I am aware of this, that I am walking in a new life. I can give proofs of new life within me. But at this point that is not what matters. What I must hold on to is this, that I have been put into Christ, and that therefore these things are true of me. It is because of this that my salvation is so sure. It because God Himself, by the Spirit, has but me into Christ that nothing can take me out of Christ. My future, my eternal future, my final glorification is guaranteed and certain and sure. ‘Whom he called, them he also justified, and whom he justified, them he also glorified.’ [Romans 8:30.] (p. 67)
And so what do we know? We know that everyone who is a Christian must walk with Christ, must strive for holiness. The Scripture does not know anything about Christians who do not walk with Christ. This is certain.
We know that this command to walk with Christ sounds beyond us, because perfect holiness is beyond us. But think again about the command, we are to walk in newness of life, we are to walk with Christ. Do you think the God who raises the dead, who sustains his people in the wilderness, who conquered the gods of Egypt, who calls into existence the things which are not would call you to walk with him and then not sustain you? You who are worried and anxious over this command to walk with Christ, do not be. It is not burden, it is a joy, it is a privilege.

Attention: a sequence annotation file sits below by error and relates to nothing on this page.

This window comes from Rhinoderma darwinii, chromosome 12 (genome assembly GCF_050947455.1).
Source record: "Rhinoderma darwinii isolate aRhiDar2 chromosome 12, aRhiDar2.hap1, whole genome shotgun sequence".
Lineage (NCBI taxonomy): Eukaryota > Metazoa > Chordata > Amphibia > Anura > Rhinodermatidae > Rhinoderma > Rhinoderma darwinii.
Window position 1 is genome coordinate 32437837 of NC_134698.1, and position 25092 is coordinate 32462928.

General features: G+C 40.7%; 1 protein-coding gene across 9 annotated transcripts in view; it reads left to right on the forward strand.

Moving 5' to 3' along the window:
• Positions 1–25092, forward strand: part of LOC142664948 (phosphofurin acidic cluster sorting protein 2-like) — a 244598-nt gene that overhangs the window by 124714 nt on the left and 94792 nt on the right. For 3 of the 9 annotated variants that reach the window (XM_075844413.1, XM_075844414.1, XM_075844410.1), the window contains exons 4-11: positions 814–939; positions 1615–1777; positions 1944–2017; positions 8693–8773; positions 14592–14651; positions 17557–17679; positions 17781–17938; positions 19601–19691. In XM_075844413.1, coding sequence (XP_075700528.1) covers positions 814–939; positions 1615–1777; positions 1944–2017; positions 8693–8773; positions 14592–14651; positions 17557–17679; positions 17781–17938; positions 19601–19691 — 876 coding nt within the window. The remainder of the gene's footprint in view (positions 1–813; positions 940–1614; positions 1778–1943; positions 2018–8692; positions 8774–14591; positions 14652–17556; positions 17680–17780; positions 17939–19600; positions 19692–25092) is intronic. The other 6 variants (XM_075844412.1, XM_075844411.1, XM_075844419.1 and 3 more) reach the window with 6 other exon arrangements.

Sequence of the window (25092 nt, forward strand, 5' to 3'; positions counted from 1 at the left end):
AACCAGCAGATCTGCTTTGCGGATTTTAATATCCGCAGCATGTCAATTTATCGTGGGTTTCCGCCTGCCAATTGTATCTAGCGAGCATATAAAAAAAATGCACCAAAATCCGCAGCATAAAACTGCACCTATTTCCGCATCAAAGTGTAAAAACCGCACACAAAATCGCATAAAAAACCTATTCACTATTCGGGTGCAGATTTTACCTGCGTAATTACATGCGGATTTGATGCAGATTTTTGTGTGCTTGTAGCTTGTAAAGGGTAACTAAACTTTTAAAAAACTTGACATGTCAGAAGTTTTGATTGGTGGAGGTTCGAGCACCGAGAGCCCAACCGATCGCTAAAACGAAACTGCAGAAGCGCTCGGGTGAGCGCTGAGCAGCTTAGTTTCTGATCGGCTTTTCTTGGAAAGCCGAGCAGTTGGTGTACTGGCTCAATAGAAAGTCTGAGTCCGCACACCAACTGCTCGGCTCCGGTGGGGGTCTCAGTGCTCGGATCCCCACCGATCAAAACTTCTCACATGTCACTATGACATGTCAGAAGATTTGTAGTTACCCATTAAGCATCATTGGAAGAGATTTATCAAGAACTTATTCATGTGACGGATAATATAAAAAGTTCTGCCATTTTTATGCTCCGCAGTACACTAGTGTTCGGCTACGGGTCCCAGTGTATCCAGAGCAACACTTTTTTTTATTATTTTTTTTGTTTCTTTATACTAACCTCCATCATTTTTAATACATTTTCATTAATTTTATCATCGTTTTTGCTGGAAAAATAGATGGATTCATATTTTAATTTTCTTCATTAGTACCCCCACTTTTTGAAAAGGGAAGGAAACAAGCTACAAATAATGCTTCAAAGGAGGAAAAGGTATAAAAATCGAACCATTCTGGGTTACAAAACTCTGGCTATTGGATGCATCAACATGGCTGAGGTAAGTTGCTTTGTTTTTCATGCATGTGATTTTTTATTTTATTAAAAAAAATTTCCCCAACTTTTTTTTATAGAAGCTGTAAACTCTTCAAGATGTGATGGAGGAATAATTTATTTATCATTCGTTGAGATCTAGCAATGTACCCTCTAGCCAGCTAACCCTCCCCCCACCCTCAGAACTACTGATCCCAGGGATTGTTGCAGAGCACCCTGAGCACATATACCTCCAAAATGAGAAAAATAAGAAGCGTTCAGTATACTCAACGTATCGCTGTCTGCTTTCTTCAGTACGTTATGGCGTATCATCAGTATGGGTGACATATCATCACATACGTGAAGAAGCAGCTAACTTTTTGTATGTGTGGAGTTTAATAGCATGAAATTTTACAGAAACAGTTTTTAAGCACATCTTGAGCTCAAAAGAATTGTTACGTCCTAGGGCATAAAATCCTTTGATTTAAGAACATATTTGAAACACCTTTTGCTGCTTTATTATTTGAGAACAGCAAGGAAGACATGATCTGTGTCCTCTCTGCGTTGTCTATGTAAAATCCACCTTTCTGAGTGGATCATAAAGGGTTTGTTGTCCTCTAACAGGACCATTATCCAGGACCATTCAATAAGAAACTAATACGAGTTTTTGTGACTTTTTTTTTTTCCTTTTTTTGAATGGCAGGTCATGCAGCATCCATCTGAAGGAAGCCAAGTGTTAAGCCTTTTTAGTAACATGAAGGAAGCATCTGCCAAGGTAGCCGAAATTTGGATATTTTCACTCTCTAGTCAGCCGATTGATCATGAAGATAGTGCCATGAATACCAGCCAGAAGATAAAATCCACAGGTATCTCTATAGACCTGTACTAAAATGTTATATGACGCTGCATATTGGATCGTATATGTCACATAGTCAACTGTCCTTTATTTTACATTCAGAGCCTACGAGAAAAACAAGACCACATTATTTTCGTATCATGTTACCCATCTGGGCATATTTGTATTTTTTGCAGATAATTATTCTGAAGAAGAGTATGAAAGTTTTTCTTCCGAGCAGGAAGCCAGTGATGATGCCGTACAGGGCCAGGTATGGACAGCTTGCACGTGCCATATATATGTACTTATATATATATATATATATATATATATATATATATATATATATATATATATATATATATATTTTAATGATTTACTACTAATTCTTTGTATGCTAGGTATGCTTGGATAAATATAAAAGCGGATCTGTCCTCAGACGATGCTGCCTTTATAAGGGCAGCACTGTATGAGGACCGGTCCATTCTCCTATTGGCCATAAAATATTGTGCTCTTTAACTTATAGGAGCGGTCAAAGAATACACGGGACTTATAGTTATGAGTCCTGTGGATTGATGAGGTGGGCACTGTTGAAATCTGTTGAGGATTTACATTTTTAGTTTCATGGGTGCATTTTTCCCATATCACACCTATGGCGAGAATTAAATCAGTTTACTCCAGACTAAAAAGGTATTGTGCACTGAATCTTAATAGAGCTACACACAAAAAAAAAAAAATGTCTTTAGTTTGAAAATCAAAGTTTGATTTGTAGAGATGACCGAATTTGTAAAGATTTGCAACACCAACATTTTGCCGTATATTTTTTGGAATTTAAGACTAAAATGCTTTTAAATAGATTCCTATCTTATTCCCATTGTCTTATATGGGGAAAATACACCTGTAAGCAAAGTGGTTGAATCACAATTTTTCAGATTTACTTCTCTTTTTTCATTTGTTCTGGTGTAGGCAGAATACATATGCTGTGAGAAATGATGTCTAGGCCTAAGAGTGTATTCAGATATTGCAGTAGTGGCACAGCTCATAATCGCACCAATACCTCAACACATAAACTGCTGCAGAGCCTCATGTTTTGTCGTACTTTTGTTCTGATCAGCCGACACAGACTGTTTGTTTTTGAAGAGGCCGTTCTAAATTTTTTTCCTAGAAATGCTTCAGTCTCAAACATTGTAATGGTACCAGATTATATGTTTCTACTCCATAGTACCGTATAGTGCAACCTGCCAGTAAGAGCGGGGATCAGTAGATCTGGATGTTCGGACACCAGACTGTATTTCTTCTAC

And when the way seems most difficult, when the weight of this world weighs most profoundly against you, when walking seems beyond you, listen to the Savior’s call:
28 Come to me, all who labor and are heavy laden, and I will give you rest. 29 Take my yoke upon you, and learn from me, for I am gentle and lowly in heart, and you will find rest for your souls. 30 For my yoke is easy, and my burden is light.”
Matthew 11:28–30 (ESV).
Have you ever felt the desire for an excuse, for some way out of this command to walk with Christ? Have you ever used an excuse to avoid walking with Christ? What excuse and why?
Does the command to walk with Christ seem beyond you? Does it sound fearful and difficult?
In what ways do you find obstruction to your walking with Christ? What keeps from doing so — or desiring to do so?
What does it mean to walk with Christ? Romans 12, Ephesians 4-6, Colossians 3.
What are the results of walking with Christ (being led by the Spirit) — and failing to walk with Christ? How would I know what that looks like? Galatians 5:16-24